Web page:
Short Aβ peptides attenuate Aβ42 toxicity in vivo

Brenda D. Moore, Jason Martin, Lorena de Mena, Jonatan Sanchez, Pedro E. Cruz, Carolina Ceballos-Diaz, Thomas B. Ladd, Yong Ran, Yona Levites, Thomas L. Kukar, Justin J. Kurian, Robert McKenna, Edward H. Koo, David R. Borchelt, Christopher Janus, Diego Rincon-Limas, Pedro Fernandez-Funez, Todd E. Golde

Research output: Contribution to journalArticlepeer-review

17 Scopus citations

Abstract

Processing of amyloid-β (Aβ) precursor protein (APP) by γ-secretase produces multiple species of Aβ: Aβ40, short Aβ peptides (Aβ37-39), and longer Aβ peptides (Aβ42-43). γ-Secretase modulators, a class of Alzheimer's disease therapeutics, reduce production of the pathogenic Aβ42 but increase the relative abundance of short Aβ peptides. To evaluate the pathological relevance of these peptides, we expressed Aβ36-40 and Aβ42-43 in Drosophila melanogaster to evaluate inherent toxicity and potential modulatory effects on Aβ42 toxicity. In contrast to Aβ42, the short Aβ peptides were not toxic and, when coexpressed with Aβ42, were protective in a dose-dependent fashion. In parallel, we explored the effects of recombinant adeno- associated virus-mediated expression of Aβ38 and Aβ40 in mice. When expressed in nontransgenic mice at levels sufficient to drive Aβ42 deposition, Aβ38 and Aβ40 did not deposit or cause behavioral alterations. These studies indicate that treatments that lower Aβ42 by raising the levels of short Aβ peptides could attenuate the toxic effects of Aβ42.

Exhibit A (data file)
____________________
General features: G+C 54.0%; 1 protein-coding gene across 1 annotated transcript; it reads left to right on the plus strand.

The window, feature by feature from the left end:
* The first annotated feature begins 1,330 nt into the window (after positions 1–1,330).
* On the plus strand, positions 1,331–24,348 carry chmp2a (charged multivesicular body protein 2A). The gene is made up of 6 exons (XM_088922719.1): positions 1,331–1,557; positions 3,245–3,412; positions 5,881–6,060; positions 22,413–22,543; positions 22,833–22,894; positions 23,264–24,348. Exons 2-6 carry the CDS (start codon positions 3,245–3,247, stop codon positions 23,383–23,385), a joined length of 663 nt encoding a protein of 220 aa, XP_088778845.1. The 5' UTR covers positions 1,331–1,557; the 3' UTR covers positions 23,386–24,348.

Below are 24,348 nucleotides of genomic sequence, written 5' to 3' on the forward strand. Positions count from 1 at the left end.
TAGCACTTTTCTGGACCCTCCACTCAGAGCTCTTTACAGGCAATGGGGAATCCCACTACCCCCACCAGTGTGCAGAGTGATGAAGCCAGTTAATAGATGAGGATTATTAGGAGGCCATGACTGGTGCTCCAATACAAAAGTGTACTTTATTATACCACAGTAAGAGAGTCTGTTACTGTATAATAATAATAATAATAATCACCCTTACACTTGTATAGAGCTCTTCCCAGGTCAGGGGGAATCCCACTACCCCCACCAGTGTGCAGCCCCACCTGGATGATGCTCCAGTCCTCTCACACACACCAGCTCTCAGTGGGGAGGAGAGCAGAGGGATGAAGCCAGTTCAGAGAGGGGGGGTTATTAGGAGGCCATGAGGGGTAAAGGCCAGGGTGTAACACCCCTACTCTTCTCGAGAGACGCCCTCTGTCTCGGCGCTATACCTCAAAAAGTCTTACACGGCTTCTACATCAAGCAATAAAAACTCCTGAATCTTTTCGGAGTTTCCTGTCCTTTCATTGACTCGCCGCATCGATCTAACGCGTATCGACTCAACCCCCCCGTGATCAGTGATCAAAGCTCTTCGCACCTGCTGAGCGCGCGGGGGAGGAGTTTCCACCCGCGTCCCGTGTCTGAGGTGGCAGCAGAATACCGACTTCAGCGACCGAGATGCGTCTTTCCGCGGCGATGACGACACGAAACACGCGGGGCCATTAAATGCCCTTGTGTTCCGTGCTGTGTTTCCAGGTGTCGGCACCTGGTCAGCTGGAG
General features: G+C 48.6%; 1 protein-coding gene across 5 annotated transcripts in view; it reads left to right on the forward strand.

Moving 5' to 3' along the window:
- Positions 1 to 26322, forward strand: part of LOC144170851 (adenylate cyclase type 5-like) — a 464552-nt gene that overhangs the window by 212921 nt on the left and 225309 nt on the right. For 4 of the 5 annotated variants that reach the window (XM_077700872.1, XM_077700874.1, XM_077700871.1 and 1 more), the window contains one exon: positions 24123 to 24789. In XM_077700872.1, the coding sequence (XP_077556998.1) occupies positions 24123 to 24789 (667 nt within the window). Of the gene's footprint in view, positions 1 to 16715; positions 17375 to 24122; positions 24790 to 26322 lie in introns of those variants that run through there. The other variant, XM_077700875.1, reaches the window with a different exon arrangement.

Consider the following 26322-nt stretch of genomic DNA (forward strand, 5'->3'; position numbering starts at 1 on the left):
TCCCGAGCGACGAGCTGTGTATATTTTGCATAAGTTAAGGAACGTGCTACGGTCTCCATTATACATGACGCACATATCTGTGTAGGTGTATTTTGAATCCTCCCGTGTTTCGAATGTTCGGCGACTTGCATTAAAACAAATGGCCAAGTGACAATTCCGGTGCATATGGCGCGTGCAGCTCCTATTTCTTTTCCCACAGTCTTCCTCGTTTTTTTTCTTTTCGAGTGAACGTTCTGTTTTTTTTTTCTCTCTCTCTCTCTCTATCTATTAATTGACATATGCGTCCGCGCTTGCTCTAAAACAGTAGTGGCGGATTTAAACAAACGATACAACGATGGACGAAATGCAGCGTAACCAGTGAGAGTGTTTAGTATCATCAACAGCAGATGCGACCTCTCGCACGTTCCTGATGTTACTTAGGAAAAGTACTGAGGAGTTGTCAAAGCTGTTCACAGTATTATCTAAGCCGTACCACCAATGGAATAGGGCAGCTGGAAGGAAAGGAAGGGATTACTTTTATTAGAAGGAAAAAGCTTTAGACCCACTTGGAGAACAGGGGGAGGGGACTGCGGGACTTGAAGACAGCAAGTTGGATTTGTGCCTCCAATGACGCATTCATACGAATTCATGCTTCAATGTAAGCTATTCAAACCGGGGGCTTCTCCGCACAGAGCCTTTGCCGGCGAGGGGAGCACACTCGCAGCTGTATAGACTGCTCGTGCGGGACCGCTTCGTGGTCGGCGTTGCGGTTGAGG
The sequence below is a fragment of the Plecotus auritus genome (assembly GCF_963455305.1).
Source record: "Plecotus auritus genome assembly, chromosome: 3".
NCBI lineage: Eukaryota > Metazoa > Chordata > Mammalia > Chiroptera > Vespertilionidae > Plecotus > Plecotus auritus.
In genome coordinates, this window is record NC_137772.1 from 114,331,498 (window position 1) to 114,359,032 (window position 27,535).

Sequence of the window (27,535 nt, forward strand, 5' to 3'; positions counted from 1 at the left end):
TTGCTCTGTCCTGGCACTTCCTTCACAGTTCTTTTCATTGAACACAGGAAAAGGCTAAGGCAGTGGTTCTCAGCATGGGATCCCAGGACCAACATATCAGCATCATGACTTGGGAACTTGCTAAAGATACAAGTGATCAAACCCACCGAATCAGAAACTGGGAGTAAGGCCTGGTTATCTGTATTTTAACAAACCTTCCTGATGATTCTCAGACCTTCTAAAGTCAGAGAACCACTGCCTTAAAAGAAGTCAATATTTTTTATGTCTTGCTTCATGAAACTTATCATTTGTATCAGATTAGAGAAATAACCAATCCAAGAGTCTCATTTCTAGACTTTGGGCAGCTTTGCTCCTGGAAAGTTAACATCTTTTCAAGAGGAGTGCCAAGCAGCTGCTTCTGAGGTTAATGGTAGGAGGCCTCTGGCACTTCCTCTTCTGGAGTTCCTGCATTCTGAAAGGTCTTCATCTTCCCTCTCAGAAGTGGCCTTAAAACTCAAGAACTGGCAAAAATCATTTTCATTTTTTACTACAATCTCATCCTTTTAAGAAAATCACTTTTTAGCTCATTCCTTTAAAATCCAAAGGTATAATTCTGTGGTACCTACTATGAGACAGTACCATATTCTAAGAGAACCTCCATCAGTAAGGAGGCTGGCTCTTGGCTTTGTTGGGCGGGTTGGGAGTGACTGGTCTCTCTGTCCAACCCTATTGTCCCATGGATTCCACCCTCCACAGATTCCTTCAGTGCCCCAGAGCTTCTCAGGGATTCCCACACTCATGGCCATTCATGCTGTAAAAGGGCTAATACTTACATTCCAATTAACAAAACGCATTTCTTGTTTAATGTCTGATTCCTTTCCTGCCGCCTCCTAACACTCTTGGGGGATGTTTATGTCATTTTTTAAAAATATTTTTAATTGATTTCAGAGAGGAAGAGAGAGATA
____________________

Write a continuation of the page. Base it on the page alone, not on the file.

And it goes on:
Original languageEnglish (US)
Pages (from-to)283-301
Number of pages19
JournalJournal of Experimental Medicine
Volume215
Issue number1
DOIs
StatePublished - Jan 1 2018

Bibliographical note

Funding Information:
This research was supported by National Institutes of Health (NIH) grants U01AG046139, P50AG047266, R01AG18454, and P01AG020206. L. de Mena is a Howard Hughes Medical Institute fellow of the Life Sciences Research Foundation. J.J. Kurian is partially supported by an NIH T32 Basic Microbiology and Infectious Diseases Training Grant (5T32AI007110-34) managed by Dr. David Bloom at the University of Florida. The authors declare no competing financial interests.

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